Man vs. robot in super-space opera technicolor, “The Storm” by A. E. van Vogt tells of the universe’s greatest space ship and its encounter with an enclave of robots bent on remaining hidden, all the while a massive galactic storm bears down on the inevitable conflict. Suffice to say, the story is a small slice of a wide-angle angle sub-genre, written in van Vogt’s shotgun diction.
A three-chapter excerpt from Leigh Brackett’s famous novel, “The Sword of Rhiannon” gives readers a taste of David Karse, and the fantastical, wild west of Mars he becomes entangled in. While derivative of Edgar Rice Burroughs, Brackett’s prose, lucid story vision, and imagery make for compelling, albeit pulp, reading. One of the most singular stories Vance ever wrote, “The Mitr” is the short tale of a young girl stranded on an alien planet amongst beetle creatures. The story bears Vance’s name, but if it didn’t, one would be hard pressed to attribute it to him. Hard and cynical, it takes the standard male planet exploring hero Vance is so famous for and puts him on his head—much the same as Tiptree Jr. in Houston, Houston Do You Read?.
An unintentional (on the authors' part) pair of stories, “The Last Question” by Isaac Asimov tells of a supercomputer who, over eons of time, crunches the world's situations, dilemmas, circumstances, happenstances, coincidences et al and distills it all into the titular question. Trouble is, what's left to respond? As an exercise in philosophy, it is one of Asimov's most successful stories. Picking up what Asimov put down in perfectly subversive fashion, “Answer” by Frederic Brown is only a few paragraphs long, but proves a wonderful counter-point, as well as point on which to close the anthology.
In the end, Space Opera is a very odd anthology. From the meta-perspective, it is a collection of space opera semi-willingly pulled together by an author who is the antithesis of the sub-genre. His introductory comments outright bashing space opera, the back cover, publisher comments glorifying it clash mightily. And the stories themselves are, in what almost seems a paradox, obscure space opera. The genre seeming to live or die by popularity, anything that isn't “known” might almost by default be considered of poor quality. And indeed a few of the stories in the collection, are. But Aldiss being Aldiss, and fundamentally having an eye for story, the majority of the pieces anthologized are of at least some interest to the most jaded science fiction fan, making for the following recommendation: if you are interested in a random selection of science fiction predominantly of the from the 40s, 50s and 60s, some of which aligns with the common perception of space opera, and stories which move perpendicular, this is for you. Aldiss' commentary in itself may just be worth it.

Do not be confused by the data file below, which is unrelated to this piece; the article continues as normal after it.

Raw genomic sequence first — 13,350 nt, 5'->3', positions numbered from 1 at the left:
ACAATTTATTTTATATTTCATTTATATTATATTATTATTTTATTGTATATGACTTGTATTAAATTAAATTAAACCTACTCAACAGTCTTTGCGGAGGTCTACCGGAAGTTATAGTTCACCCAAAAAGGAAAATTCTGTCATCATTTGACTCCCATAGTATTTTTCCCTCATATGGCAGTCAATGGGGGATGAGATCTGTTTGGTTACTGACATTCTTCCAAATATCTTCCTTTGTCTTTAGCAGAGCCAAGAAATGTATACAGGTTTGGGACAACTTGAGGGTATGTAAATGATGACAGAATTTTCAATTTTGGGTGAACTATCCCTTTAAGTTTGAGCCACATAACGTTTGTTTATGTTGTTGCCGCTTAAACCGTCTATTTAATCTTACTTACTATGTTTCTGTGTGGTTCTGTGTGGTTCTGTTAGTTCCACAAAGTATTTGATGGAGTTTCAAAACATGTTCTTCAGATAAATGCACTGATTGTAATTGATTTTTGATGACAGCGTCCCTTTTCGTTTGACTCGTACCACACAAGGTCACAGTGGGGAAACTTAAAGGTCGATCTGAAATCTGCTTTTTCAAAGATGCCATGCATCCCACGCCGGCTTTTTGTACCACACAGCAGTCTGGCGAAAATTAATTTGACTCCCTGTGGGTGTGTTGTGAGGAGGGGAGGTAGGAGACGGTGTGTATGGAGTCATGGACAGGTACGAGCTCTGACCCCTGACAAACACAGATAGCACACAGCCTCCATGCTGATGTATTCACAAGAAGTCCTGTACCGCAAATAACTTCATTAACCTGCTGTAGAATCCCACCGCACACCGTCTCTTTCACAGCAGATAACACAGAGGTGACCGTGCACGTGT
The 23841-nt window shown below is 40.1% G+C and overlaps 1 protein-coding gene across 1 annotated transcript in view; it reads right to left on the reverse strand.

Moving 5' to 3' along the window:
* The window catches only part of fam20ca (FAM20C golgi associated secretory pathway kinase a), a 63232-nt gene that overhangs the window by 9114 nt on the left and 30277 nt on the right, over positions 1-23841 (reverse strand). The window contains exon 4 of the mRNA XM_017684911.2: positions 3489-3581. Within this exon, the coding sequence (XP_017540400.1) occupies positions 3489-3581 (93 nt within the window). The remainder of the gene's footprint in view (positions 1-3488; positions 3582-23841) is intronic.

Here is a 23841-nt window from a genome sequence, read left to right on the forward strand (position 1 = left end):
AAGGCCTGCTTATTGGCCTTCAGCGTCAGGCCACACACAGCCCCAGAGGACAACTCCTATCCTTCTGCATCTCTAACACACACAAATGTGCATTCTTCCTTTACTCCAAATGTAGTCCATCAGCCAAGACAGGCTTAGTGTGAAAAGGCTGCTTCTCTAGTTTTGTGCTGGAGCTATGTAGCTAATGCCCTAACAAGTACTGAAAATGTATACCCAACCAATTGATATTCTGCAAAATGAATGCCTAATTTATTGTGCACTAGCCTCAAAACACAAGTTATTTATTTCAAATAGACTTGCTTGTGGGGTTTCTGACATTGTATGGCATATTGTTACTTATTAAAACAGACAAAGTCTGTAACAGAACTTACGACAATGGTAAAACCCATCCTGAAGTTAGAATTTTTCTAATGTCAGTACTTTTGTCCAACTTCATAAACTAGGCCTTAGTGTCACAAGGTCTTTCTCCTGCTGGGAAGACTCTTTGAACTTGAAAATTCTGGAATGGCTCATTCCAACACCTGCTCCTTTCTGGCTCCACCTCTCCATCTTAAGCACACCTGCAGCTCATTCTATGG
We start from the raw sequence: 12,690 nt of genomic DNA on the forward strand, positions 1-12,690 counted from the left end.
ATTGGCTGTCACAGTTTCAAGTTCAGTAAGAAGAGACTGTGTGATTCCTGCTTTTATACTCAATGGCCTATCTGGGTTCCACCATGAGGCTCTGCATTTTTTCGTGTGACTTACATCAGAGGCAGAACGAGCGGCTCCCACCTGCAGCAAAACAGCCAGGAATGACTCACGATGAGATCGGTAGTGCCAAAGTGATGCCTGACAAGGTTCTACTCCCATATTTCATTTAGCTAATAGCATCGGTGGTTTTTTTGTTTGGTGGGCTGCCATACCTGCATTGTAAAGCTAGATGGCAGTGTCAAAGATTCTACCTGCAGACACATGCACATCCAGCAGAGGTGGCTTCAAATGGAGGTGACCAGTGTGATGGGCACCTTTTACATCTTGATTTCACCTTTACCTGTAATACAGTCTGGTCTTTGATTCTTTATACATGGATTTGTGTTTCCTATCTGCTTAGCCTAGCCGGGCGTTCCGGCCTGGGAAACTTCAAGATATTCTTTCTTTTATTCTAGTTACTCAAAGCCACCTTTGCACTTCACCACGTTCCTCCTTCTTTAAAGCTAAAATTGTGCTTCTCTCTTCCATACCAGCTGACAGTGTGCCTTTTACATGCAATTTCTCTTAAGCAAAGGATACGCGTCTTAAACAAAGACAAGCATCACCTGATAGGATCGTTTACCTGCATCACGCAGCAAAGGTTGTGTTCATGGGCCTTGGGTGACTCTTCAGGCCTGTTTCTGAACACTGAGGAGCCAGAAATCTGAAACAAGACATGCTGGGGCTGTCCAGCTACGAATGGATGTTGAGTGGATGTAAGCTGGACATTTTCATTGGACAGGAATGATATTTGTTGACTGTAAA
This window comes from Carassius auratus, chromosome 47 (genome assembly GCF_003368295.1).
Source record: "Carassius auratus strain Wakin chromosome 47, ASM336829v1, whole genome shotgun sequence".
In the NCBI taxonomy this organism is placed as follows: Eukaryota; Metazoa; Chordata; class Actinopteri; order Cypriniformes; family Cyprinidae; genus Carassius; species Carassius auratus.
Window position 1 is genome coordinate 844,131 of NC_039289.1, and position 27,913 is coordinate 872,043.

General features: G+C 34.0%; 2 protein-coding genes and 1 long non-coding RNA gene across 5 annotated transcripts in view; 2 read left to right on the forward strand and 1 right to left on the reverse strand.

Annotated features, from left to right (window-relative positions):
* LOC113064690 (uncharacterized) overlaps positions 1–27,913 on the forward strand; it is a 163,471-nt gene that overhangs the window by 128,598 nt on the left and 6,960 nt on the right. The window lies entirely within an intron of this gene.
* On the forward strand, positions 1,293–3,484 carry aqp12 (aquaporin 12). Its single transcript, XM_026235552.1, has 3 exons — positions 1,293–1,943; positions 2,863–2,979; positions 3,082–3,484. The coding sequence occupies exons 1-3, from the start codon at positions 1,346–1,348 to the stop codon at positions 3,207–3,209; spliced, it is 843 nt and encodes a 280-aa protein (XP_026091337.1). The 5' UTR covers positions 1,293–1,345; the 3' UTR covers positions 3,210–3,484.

All re-prints, and published (interestingly) between 1900 and 1974, the following are the sixteen stories anthologized in Space Opera:
[Essay] Is Everything an Illusion? by Brian W. Aldiss
Zirn Left Unguarded, the Jenghik Palace in Flames, Jon Westerley Dead by Robert Sheckley
Honeymoon in Space (excerpt) by George Griffith
The Red Brain by Donald Wandrei
Tonight the Sky Will Fall by Daniel F. Galouye
[Essay] "Precipices of Light That Went Forever Up ...." by Brian W. Aldiss
The Star of Life by Edmond Hamilton
After Ixmal by Jeff Sutton
Sea Change by Thomas N. Scortia
[Essay] Exile Is Our Lot by Brian W. Aldiss
Breaking Point by James E. Gunn
The Sword of Rhiannon (excerpt) by Leigh Brackett
All Summer in a Day by Ray Bradbury
The Mitr by Jack Vance
[Essay] The Godlike Machines by Brian W. Aldiss
The Storm by A. E. van Vogt
The Paradox Men by Charles L. Harness
Time Fuze by Randall Garrett
The Last Question by Isaac Asimov
Answer by Fredric Brown